Niall Gooch on how ‘diversity’ dictates our moral climate
by Ben Cobley, Societas, 250pp, £15
Roger Scruton popularised the idea of “the culture of repudiation”, the tendency of educated people to treat with hostility any moral axiom, cultural artefact or custom redolent of what you might call Old Britain. Ben Cobley does not use the phrase, but The Tribe is a book about repudiation; about the attempt by a new establishment to cement their own power by speaking, or claiming to speak, for the various groups who have (supposedly or actually) been kept down by the baleful influence of Straight White Christian Men.
Cobley is on the left and sympathetic to campaigns against genuine bigotry and unjust discrimination. Nevertheless, he has produced a searching examination of what he calls “the system of diversity”. By this he means the way in which elites control public policy and public debate, damning certain views as morally unacceptable. He documents the way in which the diversity discourse enables left-wing politicians to maintain support among purportedly marginalised groups via “community leaders” and the politics of grievance.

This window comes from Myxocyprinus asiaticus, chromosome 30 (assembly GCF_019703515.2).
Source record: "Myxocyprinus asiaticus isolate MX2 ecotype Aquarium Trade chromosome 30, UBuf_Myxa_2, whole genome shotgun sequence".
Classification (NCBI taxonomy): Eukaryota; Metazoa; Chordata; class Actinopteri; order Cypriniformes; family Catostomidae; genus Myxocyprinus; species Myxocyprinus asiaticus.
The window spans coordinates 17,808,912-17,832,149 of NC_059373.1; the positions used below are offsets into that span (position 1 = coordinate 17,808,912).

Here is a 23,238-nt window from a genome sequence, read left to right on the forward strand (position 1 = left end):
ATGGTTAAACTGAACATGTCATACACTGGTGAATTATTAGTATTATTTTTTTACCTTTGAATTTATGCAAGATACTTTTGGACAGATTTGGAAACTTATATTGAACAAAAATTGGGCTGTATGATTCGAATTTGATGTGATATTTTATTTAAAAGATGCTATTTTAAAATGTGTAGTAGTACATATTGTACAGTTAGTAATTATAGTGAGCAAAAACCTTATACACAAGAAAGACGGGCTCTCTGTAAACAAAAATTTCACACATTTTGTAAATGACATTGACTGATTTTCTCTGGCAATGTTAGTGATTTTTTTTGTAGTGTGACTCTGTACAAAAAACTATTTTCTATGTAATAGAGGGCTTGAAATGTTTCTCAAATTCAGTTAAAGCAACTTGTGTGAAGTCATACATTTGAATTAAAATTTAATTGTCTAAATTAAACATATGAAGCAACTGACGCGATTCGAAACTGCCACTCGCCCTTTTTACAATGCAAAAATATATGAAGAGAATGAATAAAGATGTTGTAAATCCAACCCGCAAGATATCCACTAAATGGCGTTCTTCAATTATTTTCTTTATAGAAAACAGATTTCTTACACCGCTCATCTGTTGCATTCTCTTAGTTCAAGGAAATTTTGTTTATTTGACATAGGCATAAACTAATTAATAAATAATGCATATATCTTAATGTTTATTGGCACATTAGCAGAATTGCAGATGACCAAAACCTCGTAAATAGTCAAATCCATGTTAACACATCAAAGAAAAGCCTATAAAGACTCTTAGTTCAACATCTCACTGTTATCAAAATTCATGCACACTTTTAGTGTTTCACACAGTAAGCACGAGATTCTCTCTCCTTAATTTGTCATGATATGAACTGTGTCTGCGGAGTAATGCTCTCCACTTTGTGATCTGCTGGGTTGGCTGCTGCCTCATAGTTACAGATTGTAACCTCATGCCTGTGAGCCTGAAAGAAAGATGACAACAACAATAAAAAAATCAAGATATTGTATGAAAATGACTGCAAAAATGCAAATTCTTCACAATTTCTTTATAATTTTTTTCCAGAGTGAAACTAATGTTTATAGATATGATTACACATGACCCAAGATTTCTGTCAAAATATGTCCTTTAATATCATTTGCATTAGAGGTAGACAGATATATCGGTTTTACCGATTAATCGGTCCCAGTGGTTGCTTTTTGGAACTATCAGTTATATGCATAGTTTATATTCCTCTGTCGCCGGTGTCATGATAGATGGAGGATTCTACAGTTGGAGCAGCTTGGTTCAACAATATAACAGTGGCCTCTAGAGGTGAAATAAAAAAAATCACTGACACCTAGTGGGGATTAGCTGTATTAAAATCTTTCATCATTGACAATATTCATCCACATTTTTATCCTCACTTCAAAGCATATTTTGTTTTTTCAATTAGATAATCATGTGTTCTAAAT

One strong theme is the internal contradictions of the diversity coalition – it’s hard to see, for example, what unites conservative Muslims with feminists or gay activists. It is this theme which links most closely with the idea of “repudiation”, since what these groups do have in common is that they are all, to some extent, antagonistic to Christian Britain as it once was.
Such antagonism is at the root of much public policy, especially on issues such as marriage, life and the family, and at the root of much official and private hostility to Christianity. Accordingly, Catholics should make every effort to understand it. This book is an excellent place to start.
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